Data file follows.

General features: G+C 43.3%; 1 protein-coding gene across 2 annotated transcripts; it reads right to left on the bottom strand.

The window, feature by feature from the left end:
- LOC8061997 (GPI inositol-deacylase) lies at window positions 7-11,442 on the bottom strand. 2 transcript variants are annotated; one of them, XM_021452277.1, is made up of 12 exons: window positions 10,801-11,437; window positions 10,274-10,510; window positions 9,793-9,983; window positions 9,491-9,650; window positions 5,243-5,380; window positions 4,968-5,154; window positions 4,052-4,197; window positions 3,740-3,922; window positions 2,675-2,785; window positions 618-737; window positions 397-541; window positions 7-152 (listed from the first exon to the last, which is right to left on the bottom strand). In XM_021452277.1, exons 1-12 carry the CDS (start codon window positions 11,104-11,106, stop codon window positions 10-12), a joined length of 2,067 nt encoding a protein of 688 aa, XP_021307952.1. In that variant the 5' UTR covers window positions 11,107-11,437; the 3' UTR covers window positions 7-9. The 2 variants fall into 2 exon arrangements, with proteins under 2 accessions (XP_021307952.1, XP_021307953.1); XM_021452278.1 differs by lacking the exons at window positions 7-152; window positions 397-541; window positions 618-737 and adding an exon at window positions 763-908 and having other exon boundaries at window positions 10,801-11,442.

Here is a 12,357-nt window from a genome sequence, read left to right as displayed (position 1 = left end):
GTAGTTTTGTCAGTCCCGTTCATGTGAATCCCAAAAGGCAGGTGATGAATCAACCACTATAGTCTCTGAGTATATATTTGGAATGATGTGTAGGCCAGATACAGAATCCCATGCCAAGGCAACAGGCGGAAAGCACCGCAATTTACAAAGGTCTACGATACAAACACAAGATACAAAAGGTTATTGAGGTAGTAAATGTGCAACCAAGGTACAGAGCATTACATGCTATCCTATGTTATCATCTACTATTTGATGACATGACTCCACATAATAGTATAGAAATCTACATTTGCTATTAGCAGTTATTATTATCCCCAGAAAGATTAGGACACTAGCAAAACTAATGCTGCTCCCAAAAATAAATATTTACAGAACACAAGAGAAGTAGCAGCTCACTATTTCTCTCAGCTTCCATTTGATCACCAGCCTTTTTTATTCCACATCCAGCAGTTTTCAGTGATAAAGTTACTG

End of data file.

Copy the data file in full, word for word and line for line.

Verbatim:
General features: G+C 43.3%; 1 protein-coding gene across 2 annotated transcripts; it reads right to left on the bottom strand.

The window, feature by feature from the left end:
- LOC8061997 (GPI inositol-deacylase) lies at window positions 7-11,442 on the bottom strand. 2 transcript variants are annotated; one of them, XM_021452277.1, is made up of 12 exons: window positions 10,801-11,437; window positions 10,274-10,510; window positions 9,793-9,983; window positions 9,491-9,650; window positions 5,243-5,380; window positions 4,968-5,154; window positions 4,052-4,197; window positions 3,740-3,922; window positions 2,675-2,785; window positions 618-737; window positions 397-541; window positions 7-152 (listed from the first exon to the last, which is right to left on the bottom strand). In XM_021452277.1, exons 1-12 carry the CDS (start codon window positions 11,104-11,106, stop codon window positions 10-12), a joined length of 2,067 nt encoding a protein of 688 aa, XP_021307952.1. In that variant the 5' UTR covers window positions 11,107-11,437; the 3' UTR covers window positions 7-9. The 2 variants fall into 2 exon arrangements, with proteins under 2 accessions (XP_021307952.1, XP_021307953.1); XM_021452278.1 differs by lacking the exons at window positions 7-152; window positions 397-541; window positions 618-737 and adding an exon at window positions 763-908 and having other exon boundaries at window positions 10,801-11,442.

Here is a 12,357-nt window from a genome sequence, read left to right as displayed (position 1 = left end):
GTAGTTTTGTCAGTCCCGTTCATGTGAATCCCAAAAGGCAGGTGATGAATCAACCACTATAGTCTCTGAGTATATATTTGGAATGATGTGTAGGCCAGATACAGAATCCCATGCCAAGGCAACAGGCGGAAAGCACCGCAATTTACAAAGGTCTACGATACAAACACAAGATACAAAAGGTTATTGAGGTAGTAAATGTGCAACCAAGGTACAGAGCATTACATGCTATCCTATGTTATCATCTACTATTTGATGACATGACTCCACATAATAGTATAGAAATCTACATTTGCTATTAGCAGTTATTATTATCCCCAGAAAGATTAGGACACTAGCAAAACTAATGCTGCTCCCAAAAATAAATATTTACAGAACACAAGAGAAGTAGCAGCTCACTATTTCTCTCAGCTTCCATTTGATCACCAGCCTTTTTTATTCCACATCCAGCAGTTTTCAGTGATAAAGTTACTG